4-4 point, double high approach
Once White has approached high against Black's 4-4 point, for example with , it is definitely severe if Black allows White the second high approach at .
In fact White's second high approach here is such a good play that pros are quite reluctant to allow it. When it does occur in high-level games, it is often involved in some ladder strategy.
This is the common continuation here.
White gains territory and takes sente; while Black cannot yet be considered secure.
This variant is also seen. Black avoids making an exchange that mostly firms up White's shape (Black at the circled point versus White at the squared point).
It is also possible for Black to play moves looking for quick life in the corner: but the cost in outside influence conceded to White will be high.
I seem to have had some luck playing for big walls out of this in high handicap games where my wall is backed up by a side stone (just past the square). The empty triangle (unmarked black stones and ) and the short extension of nine are the price one pays for having played elsewhere and allowed the double approach (at least that is how i think of it). Without a side star stone in place, this price is very high since the orphan white stone can run away too easily. The circle is big for both players (white usually plays it) but that gives black sente, which is also worth a lot. I am not suggesting that this is optimal play, but it is uncomplicated, solid and generates about as much territory (assuming you don't mess up and let white live underneath) as white gets. I welcome critiques from higher level players, as my success may be a quirk of my most common high handi opponent.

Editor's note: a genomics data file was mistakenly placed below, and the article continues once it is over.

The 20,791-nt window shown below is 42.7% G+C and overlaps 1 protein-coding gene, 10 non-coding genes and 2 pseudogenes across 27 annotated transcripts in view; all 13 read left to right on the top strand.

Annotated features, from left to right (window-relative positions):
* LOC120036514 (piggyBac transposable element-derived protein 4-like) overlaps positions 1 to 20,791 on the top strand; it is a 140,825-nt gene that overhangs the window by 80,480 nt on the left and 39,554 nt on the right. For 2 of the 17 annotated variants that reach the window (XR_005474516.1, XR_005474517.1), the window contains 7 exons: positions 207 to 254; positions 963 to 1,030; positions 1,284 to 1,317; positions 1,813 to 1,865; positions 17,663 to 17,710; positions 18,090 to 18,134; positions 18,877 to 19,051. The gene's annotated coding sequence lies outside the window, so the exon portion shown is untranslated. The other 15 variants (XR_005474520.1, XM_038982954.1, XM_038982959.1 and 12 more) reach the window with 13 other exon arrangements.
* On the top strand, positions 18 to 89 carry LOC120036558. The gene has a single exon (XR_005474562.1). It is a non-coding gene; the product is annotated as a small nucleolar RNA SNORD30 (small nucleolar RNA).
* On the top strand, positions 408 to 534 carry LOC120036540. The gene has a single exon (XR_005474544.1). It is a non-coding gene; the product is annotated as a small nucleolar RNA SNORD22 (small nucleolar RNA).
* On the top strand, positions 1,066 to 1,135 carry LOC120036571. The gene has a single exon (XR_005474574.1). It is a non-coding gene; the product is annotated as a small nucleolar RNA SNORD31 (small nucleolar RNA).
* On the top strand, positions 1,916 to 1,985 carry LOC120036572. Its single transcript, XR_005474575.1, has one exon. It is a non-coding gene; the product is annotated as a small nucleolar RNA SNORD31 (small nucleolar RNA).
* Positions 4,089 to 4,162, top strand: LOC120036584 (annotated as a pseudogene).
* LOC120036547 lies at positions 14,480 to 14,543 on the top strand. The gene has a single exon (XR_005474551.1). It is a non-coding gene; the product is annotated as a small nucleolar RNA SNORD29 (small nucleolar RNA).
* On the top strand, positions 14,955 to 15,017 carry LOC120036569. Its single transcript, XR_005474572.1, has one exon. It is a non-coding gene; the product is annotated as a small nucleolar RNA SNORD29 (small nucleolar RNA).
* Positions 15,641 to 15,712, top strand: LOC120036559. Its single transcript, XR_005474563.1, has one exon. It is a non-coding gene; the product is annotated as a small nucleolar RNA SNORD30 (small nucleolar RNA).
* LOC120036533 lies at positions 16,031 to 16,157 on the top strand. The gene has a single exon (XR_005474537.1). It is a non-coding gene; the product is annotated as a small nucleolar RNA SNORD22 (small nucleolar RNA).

Sometimes I play at the circle, particularly if I have a center star stone in addition to the side stone. I have to admit I cringe about black running along the 5/4 lines though.
Warfreak2: White's hane here is a little aggressive (probably due to this being a high handicap game), the cut at a later is shining.
This even works with white at the circled point, although in that case there is no loose ladder to capture the cutting stone later.
tderz: Above atari from below looks bad.
If , is big (p-t; perhaps sente?),
whereas a tactical idea White a-l seems not to work,
because white l takes away an own liberty.
If White cannot play with a working threat a,
then Black could play later p-q-r (leave out endgame play t),
then go for ko black h - Wu Bv-Ww, Bx-Wy, ko Bz.
tderz: for illustration:
tderz: at and now it´s 2 white vs. 4 black liberties (in the corner=,
W cannot fight like this.
tderz: What to play then? (if one has chosen this path at all)
I would always also investigate the other atari.
If I don´t like this path so much either,
I wouldn´t have chosen exchanges , + of Sinprejic´s diagram above.
see also: BQM327